Jon Rahm wiped away a tear of joy after replacing Rory McIlroy as world number one by winning the Memorial Tournament.

A three-over-par 75 was enough to win on nine under, three clear of American Ryan Palmer (74), with Matt Fitzpatrick (68) third on five under, with fellow Englishman Matt Wallace (72) one back.

Rahm is the second Spaniard, after Seve Ballesteros, to top the rankings.

“I’ve accomplished a lifelong goal and any time I can join Spanish history with Seve is incredible,” said Rahm.

“But it’s hard to process right now because golf feels secondary. I lost two family members in the [coronavirus] quarantine.

“There are so many things going through my mind right now that have nothing to do with golf.”

This was the sixth PGA Tour event since professional golf resumed in the United States after an enforced three-month shutdown and had been been earmarked as the first to allow fans in to watch.

However, last week the PGA Tour said the remaining nine events of this season would take place behind closed doors as cases of coronavirus continue to soar in the country.

Rahm, 25, started the final round at Muirfield Village in Ohio with a four-shot lead over Palmer and Tony Finau.

That lead was eight by the eighth hole. “And then it got a little twisted,” said Rahm.

He bogeyed the 10th and then slammed his driver into the ground in anger after hitting his tee shot on the par-five 11th into water. He would double bogey the hole and see his lead cut to five.

It was four when Palmer birdied the short 12th and three after Rahm bogeyed the 14th.

He also looked in trouble on the par-three 16th after his errant tee shot flew into the greenside rough, but he hit a beautifully delicate chip that rolled right into the centre of the cup for a birdie.

“It was an unbelievable shot,” said Rahm. “It was the best short-game shot I’ve ever hit.”

However, in addressing the ball before his chip, television pictures showed that he inadvertently moved his ball a fraction. PGA Tour rules officials studied the footage while Rahm played his final two holes.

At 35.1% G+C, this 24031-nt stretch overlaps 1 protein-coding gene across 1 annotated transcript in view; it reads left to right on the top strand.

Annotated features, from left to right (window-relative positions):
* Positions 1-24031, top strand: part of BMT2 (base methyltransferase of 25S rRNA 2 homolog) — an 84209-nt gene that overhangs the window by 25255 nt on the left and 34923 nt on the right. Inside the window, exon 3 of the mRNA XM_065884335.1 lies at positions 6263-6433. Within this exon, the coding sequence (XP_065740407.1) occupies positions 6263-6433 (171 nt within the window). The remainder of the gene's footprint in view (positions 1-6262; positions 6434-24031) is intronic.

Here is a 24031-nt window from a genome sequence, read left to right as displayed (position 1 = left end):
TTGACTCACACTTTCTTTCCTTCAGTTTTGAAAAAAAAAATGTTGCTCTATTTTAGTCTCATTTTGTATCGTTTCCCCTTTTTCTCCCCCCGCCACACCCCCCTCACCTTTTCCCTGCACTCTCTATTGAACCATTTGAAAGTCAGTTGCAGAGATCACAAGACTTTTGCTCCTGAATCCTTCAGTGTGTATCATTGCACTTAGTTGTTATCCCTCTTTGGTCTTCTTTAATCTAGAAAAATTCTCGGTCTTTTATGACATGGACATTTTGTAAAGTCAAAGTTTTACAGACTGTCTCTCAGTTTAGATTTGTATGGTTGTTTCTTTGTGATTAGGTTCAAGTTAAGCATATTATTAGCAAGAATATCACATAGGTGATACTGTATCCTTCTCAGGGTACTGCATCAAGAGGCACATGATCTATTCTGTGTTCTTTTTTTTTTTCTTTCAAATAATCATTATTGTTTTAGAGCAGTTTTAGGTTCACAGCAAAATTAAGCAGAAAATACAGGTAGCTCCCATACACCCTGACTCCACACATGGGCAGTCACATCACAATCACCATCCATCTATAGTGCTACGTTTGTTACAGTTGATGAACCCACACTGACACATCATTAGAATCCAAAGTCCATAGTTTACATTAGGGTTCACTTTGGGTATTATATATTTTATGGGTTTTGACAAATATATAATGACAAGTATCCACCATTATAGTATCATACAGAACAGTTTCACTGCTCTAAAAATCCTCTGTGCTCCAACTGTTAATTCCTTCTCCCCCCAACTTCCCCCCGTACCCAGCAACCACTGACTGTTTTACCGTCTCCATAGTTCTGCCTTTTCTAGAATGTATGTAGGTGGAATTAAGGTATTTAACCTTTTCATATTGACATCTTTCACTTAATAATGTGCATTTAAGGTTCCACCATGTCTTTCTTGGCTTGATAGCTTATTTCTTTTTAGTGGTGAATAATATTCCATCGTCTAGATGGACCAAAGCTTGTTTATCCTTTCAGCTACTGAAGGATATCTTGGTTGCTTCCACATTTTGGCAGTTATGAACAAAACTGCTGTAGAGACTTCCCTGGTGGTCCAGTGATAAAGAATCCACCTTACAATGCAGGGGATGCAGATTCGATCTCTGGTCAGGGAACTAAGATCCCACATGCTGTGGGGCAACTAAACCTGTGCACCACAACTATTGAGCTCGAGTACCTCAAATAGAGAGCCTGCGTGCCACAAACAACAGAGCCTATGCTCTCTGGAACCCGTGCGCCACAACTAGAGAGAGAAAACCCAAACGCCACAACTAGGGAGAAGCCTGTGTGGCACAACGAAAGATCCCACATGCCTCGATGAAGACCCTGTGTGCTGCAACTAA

He only learned of his potential infringement when being interviewed immediately after his round and before he had signed his scorecard.

“I did not see or feel anything,” he said. “If it did move I did not see anything. It’s not going to take anything away from that shot.

“For that to go in, that was exactly what I needed.”

He was eventually penalised two shots but that only changed the size of his victory.

Fitzpatrick’s 68 was the lowest round of a day when the average score was closer to 76, and moved him 15 places up the leaderboard.

“It was just a grind,” he said after an excellent round which featured one bogey and five birdies and was interrupted by a 50-minute delay as a storm blew across the course.

“Pars were a good score,” he added.

Wallace had three birdies in his final four holes, including one at the last to card a level-par 72 and take joint fourth with Australian Jason Day.

Northern Ireland’s McIlroy had an early birdie but a triple-bogey eight on the par-five fifth hole derailed his round as his reign as world number one finished with a six-over 78 and four over total.

Tiger Woods said he would take “a lot of positives” away from his first tournament in five months despite finishing with a four-over 76 and six over par total.

The record five-times winner of this Jack Nicklaus-hosted event holed birdie putts of 18 and 22 feet on the 16th and 17th holes but he also had five bogeys and a double bogey.

Record 18-time major winner Nicklaus said during the round that he and his wife Barbara both tested positive for coronavirus in March.

The American said his wife had no symptoms, while he dealt with a sore throat and cough for more than a month.

“It didn’t last very long, and we were very, very fortunate, very lucky,” said Nicklaus, who noted that he and his wife, both 80, are at an “at-risk age” for more serious Covid-19 symptoms.

“Our hearts go out to the people who did lose their lives and their families. We were just a couple of the lucky ones,” he added.